In Georgia, a wrongful death is caused by the negligence or negligent conduct of a person or company. This includes reckless, criminal, or intentional acts that lead to the death of another person. Usually, negligence is defined as the failure to use “reasonable care” when there is a duty to do so and it results in the harm of another person. Typical wrongful death examples include car accidents, shootings, assaults, drownings, workplace accidents, and medical malpractice.
The following are the conditions required to successfully sue for wrongful death in the state of Georgia:
1. You must be a family member (i.e. spouse, parent, or child) of the deceased.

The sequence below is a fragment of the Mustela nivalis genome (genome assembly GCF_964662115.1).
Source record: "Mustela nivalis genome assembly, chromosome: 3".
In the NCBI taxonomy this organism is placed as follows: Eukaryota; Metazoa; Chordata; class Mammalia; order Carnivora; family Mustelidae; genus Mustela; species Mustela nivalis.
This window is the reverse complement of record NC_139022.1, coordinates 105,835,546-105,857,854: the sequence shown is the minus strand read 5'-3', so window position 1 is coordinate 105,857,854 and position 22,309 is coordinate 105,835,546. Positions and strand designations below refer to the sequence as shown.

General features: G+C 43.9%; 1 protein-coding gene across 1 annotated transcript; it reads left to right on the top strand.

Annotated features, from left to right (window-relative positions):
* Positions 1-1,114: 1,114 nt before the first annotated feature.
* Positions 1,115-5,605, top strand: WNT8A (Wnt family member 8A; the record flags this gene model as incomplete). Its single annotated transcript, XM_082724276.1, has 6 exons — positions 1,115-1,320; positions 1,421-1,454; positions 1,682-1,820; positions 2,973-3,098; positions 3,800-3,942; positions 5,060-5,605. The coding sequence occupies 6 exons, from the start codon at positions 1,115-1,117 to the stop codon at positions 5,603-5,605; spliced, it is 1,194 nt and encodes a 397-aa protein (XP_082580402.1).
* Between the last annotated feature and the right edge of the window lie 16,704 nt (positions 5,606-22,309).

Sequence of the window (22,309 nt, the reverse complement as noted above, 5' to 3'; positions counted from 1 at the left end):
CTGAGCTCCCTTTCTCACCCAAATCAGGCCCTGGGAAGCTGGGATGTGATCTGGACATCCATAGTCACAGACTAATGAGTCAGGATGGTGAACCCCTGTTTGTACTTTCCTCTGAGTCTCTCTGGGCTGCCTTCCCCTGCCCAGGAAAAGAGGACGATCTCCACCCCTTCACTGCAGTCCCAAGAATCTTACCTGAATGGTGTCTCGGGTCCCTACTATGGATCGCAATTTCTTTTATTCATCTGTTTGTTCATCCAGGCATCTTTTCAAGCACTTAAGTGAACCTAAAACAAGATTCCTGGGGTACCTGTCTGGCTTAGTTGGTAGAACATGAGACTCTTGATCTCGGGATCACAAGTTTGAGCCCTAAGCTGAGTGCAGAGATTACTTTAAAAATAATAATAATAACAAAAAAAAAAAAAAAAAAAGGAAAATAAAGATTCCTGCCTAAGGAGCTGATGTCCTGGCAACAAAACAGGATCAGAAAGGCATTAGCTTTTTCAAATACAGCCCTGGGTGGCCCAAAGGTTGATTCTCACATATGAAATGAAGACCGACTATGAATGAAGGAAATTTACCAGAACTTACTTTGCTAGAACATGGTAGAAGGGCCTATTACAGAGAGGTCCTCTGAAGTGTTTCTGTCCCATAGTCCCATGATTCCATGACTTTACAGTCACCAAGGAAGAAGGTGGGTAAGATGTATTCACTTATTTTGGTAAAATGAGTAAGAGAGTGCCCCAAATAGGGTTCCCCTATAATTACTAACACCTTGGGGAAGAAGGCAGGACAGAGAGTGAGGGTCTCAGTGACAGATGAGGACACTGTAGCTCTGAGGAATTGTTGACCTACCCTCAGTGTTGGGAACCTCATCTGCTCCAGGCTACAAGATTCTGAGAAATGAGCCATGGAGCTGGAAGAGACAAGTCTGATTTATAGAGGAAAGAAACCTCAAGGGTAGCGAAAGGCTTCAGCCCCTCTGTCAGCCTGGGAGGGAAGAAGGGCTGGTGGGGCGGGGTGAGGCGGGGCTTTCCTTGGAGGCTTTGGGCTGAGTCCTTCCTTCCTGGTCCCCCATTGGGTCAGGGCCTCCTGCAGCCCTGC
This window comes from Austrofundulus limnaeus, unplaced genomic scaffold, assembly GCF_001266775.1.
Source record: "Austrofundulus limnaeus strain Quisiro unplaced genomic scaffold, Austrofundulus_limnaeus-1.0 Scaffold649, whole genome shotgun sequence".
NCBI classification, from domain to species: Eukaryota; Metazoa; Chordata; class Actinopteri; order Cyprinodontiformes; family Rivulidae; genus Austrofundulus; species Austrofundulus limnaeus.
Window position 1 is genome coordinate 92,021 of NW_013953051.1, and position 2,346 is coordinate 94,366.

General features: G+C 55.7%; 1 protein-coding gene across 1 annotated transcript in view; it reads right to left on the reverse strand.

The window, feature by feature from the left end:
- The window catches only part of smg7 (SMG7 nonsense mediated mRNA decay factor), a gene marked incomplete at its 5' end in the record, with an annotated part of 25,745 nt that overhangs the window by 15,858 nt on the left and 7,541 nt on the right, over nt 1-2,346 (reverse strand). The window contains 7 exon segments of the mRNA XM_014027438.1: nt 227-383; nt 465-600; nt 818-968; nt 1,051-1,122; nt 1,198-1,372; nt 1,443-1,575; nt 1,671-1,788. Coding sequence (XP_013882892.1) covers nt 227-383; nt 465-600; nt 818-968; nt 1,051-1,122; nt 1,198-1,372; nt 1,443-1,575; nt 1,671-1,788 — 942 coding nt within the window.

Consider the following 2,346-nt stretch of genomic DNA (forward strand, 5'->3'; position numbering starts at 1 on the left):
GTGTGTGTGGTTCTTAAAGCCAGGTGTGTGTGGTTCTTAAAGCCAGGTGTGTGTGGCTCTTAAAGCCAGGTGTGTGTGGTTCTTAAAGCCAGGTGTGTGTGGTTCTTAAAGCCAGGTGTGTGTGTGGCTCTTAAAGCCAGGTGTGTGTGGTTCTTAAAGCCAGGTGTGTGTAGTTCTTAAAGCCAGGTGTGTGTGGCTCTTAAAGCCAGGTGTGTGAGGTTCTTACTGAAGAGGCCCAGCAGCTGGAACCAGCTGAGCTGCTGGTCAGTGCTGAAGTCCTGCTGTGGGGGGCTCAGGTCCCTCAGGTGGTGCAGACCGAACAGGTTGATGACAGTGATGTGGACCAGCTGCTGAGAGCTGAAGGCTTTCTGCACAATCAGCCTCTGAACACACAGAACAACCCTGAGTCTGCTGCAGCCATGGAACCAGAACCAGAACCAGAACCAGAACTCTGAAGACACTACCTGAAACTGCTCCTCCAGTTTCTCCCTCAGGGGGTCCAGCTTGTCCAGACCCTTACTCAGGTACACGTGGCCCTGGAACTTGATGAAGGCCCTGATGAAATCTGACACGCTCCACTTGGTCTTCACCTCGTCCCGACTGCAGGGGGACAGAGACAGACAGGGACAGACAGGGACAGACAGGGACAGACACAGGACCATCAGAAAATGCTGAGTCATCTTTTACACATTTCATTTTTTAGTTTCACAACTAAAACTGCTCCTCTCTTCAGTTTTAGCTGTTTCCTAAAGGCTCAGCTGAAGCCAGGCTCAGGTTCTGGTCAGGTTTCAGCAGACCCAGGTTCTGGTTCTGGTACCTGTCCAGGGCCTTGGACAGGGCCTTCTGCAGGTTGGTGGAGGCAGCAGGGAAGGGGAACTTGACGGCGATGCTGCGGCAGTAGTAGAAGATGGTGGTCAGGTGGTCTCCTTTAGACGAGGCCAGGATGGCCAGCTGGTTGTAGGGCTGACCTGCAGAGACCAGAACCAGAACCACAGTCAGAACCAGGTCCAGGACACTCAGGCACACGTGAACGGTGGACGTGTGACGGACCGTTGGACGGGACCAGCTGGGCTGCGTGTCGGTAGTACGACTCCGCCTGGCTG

2. While there are exceptions, the lawsuit generally must be filed within two years of the date of death.
Two Types of Damages
Often, the damages available in a wrongful death case can be separated into two distinct types. The first type establishes the full value of the life of the deceased including lost wages, and lost companionship. The second type is meant to remedy the financial losses associated with a loved one’s death, including medical expenses, funeral expenses, and compensation for pain felt by the deceased before death.
In extreme cases, punitive damages may also be rewarded. This is an excess fine that serves as a punishment to the wrongdoer if the court determines their actions to be malicious or serious in nature. This fine also deters other individuals from performing similar actions, which can help prevent future incidents resulting in wrongful death.